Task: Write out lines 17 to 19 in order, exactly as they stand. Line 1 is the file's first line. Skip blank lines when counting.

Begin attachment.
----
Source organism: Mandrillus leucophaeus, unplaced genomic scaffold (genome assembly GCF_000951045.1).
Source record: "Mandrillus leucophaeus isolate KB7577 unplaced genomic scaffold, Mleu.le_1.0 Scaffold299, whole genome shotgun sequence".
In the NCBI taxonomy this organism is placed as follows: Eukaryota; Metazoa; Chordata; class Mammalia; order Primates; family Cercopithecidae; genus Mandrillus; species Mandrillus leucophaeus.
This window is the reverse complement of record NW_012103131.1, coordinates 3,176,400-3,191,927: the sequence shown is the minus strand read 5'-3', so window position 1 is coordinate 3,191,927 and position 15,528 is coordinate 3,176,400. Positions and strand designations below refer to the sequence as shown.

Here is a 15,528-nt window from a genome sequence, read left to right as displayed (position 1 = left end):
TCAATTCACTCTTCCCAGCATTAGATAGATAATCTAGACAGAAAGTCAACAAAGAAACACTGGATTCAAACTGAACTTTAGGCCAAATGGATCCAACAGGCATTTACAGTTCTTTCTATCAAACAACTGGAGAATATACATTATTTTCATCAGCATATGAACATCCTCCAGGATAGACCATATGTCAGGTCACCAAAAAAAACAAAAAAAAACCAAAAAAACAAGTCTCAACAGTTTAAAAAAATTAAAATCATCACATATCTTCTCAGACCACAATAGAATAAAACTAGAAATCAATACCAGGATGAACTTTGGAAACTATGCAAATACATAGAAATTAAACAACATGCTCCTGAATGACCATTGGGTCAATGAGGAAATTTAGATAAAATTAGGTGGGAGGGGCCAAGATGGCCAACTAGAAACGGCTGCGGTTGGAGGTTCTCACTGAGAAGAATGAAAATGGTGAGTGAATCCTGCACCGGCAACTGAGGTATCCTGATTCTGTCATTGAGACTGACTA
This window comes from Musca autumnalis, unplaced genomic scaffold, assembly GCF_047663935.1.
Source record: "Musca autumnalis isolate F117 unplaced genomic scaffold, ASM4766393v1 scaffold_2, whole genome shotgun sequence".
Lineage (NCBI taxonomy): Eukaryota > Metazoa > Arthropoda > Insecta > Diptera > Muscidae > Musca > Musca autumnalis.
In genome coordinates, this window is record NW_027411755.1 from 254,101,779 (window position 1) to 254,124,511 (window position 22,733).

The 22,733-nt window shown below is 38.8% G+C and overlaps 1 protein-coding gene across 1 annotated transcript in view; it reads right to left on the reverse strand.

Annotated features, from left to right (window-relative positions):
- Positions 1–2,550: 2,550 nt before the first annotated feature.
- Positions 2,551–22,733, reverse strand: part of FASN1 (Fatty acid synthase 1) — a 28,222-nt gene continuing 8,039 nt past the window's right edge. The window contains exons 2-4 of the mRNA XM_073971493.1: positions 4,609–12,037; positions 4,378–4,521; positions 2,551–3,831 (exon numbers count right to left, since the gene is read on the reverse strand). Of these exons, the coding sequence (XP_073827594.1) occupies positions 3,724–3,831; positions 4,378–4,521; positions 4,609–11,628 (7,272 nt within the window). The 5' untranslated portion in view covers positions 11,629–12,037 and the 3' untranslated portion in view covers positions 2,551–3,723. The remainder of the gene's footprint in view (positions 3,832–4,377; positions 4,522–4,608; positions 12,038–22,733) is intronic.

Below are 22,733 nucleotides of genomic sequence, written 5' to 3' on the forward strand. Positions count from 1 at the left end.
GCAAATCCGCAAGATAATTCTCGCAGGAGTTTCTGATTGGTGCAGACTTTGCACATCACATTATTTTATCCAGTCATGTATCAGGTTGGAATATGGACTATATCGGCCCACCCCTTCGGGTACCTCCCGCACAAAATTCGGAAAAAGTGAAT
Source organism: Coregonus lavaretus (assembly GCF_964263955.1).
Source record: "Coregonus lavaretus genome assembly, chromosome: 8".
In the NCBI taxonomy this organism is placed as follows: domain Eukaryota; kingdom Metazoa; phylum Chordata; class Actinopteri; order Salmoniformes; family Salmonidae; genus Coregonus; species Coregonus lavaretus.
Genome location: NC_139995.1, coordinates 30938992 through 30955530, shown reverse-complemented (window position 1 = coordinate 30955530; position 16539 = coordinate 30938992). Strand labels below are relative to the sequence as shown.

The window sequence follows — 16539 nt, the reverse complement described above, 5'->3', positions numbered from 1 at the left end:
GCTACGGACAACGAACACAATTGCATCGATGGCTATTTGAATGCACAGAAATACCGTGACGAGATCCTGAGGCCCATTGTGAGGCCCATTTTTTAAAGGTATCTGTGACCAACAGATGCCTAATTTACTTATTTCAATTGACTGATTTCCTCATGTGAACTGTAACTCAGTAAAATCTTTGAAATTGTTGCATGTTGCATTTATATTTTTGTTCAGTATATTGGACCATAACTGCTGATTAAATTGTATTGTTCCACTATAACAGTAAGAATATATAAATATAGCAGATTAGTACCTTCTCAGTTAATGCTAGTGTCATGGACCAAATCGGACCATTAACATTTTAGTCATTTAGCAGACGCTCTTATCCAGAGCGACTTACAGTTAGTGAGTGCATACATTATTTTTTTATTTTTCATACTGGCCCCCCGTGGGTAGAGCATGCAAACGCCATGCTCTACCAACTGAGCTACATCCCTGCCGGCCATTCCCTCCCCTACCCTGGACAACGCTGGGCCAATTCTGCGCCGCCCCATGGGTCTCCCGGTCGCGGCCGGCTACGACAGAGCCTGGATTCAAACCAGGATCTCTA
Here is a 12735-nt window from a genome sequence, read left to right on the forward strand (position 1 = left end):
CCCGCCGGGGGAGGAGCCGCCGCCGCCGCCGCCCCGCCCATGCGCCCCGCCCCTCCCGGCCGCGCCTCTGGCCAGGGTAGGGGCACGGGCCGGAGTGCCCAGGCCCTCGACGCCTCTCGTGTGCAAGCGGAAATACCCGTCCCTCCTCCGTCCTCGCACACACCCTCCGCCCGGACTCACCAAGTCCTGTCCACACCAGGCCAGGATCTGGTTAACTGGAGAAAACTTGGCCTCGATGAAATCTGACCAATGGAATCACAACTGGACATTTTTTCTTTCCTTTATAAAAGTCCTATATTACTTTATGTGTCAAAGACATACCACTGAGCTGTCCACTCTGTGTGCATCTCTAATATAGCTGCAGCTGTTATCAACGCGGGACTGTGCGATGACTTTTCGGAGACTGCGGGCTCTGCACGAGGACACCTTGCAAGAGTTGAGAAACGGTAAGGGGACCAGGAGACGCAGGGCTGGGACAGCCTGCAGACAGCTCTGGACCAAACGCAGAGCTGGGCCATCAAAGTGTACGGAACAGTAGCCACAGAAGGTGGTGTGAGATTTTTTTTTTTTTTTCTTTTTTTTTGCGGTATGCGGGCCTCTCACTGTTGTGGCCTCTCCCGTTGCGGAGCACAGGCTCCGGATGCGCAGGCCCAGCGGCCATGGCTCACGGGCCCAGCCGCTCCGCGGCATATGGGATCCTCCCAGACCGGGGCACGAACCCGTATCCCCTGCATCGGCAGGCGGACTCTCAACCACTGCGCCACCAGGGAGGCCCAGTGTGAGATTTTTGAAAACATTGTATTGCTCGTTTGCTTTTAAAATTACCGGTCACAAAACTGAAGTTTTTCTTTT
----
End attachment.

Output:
Source organism: Coregonus lavaretus (assembly GCF_964263955.1).
Source record: "Coregonus lavaretus genome assembly, chromosome: 8".
In the NCBI taxonomy this organism is placed as follows: domain Eukaryota; kingdom Metazoa; phylum Chordata; class Actinopteri; order Salmoniformes; family Salmonidae; genus Coregonus; species Coregonus lavaretus.